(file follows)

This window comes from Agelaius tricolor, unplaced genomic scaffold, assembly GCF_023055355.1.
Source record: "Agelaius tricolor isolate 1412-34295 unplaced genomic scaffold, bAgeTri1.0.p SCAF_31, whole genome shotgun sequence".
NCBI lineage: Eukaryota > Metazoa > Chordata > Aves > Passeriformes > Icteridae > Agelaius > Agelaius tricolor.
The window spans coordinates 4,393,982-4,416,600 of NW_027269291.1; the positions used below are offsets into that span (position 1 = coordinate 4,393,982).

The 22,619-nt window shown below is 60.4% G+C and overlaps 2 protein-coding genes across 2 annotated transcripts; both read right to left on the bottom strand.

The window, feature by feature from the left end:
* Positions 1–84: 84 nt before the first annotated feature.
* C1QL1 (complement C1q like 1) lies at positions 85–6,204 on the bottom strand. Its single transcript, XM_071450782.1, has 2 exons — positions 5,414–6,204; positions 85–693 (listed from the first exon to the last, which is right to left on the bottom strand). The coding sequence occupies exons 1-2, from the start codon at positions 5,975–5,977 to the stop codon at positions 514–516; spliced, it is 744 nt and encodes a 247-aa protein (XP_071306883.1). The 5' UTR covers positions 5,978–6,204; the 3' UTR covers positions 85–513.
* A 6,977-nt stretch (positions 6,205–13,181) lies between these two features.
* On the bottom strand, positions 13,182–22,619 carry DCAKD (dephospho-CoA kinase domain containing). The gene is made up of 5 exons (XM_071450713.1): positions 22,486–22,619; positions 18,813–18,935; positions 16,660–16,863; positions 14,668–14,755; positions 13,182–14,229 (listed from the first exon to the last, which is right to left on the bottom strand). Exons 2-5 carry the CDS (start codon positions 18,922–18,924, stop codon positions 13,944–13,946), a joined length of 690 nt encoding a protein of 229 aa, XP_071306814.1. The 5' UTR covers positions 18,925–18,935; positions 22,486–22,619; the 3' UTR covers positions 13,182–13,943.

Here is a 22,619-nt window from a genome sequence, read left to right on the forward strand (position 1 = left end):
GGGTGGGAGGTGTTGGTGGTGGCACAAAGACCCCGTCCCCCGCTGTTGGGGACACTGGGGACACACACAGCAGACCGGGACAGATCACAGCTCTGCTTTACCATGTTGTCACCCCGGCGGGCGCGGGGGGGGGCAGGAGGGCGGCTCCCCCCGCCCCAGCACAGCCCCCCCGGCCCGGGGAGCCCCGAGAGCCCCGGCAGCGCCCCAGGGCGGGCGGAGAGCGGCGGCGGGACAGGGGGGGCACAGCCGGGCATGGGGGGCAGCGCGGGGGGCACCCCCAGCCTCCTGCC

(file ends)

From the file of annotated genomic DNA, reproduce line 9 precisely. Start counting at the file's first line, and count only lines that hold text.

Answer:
* A 6,977-nt stretch (positions 6,205–13,181) lies between these two features.